No surprise. They have less stuff in their stores to buy. Of course their profit is down. People are buying low-margin groceries, but the days of Wal-Mart selling anything else are over. Just for example, I had to replace a radio that Wal-Mart carried for many years, but they don't any longer and I had to order it from the manufacturer. Repeat this thousands of times and you get today's Wal-Mart, which has less stuff to buy.
Common Core is as much a money grab from taxpayers by Pearson as the ACA is a money grab by insurance companies who got the government to require everyone to buy worthless high-deductible policies. This is a trend, where big corporations get the government involved in mandating things that funnel money to the corporations.
Sounds shocking, until you realize he got his number by counting all Americans who are not working. That includes the 30% of the population who are retired and under age 18. When you subtract that from his 40%, you get about the same 10% which includes discouraged workers.
I have read this book, and it's excellent. I recommend it. The author does a good job of sifting through the scanty evidence and explaining the complexity of this informal truce that sprung up at different places along the front for different reasons. He does a good job of explaining who participated, too, since the Germany army was an amalgam of regular Prussian troops, Bavarian reservists, and a lot of others.
On October 20, 2011, Camping's ministry put this statement on their web site: "Sadly, as we have earnestly studied the Bible over these five months we have found verse after verse that supports and strengthens the conclusion that the Lord is no longer saving sinners. He has finished that glorious work."
This statement was silently removed from the web site later. The ministry was never held accountable for this statement in any way by anyone in Christianity, and were allowed to rewrite history. The ministry has never explained or even acknowledged this statement.
While Camping's false predictions are bad, I think this statement is infinitely worse, and anyone who donates to this ministry should be aware of it - Family Radio should not be allowed to rewrite history and scrub the record of this statement. They should come clean, admit to it, and explain it.
Unfortunately, I can't find the original study on eMarketer's web site. The methodology is of interest, since this article says "log in to social networking sites" and it isn't clear if the 1.6 counts unique people, or unique accounts, since the same person could have multiple accounts on different social networks. I'd also like to know what counts as "social media" since the boundary of what's called "social media" has a lot of gray areas like photo sharing sites. The article raises more questions than it answers.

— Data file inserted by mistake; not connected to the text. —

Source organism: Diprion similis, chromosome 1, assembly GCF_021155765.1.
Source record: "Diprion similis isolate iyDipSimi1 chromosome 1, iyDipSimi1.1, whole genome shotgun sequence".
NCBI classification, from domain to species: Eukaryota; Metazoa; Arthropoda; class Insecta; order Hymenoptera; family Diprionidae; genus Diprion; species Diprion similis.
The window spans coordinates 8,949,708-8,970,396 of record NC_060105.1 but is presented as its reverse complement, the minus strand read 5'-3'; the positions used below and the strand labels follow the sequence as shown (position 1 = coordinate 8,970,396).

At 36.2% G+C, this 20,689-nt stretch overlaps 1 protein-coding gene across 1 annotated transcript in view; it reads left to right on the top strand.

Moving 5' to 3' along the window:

This link is to an AFP wire article I have seen reprinted all over the web, but I can't find any other articles that talk about the study. (Or give links to it.)
A conference held to promote John MacArthur's new book is crashed by a pastor promoting his new book. Without getting the official imprimatur of MacArthur's organization, the conference crasher is escorted out. The absurdity of this situation, and the idea of MacArthur requiring an official imprimatur to distribute literature at his conference, is making me reconsider buying his book. At least the Charismatic movement, as far as I know, has never required an imprimatur to distribute a book. (Creflo Dollar, for example, applauds the dedication of picketers at his church and encourages his congregation to learn from their example.)
Joel Osteen is a Word of Faith believer. His father John was part of Kenneth Copeland's circle. Joel, as he has gained popularity, has done an amazing job of burying his past, with the cooperation of the media who refuse to ask him any real questions or examine his theology. Joel's beliefs are so vague it's hard to tell what he believes, but he is definitely from a Word of Faith background.
I found a bag today. Inside it was something that will totally revolutionize Christianity. The very foundations of belief will be shaken. The change will ripple like shockwaves across the world. I'll tell you what was in the bag ...
Don't waste your time reading this lame article. Whoever wrote it needs to learn how to write a persuasive essay. He never gets around to explaining what is catastrophic about having common standards. (Does he want to abolish ANSI? Federal currency?)
I enjoy using a codex. It is, in my opinon, one of the most impressive devices yet invented. ... And yet I am finding that cutting-edge technology is subtly but quickly changing important, even indispensable aspects of Christianity. Consider just one example: the ever-growing tendency to substitute a physical, visible scroll (remember, the one you unroll with one hand and roll up with the other) with a codex in the pulpit. ... When a member stands before the congregation, reading the sermon text from a codex, there is something missing, something lifeless at play. Again, John Bombaro observes, "Codex texts are ephemeral; they are ontologically diminished." There's no "there" there, Bombaro laments. ...when the codex replaces a scroll of Scripture, something is missing in our nonverbal communication to unbelieving onlookers. When you walk to church, sit down on a bus, or discipline one another at a coffee shop, a scroll of the Bible sends a loud and bold message to the nearest passersby about your identity as a Christ follower. ... No doubt, my warning touches an uncomfortable and irritable nerve. ... Technology infiltrates and saturates everything we do, and therefore defines everything we are, for better or worse. But is this subtle shift changing the way we read the Scriptures?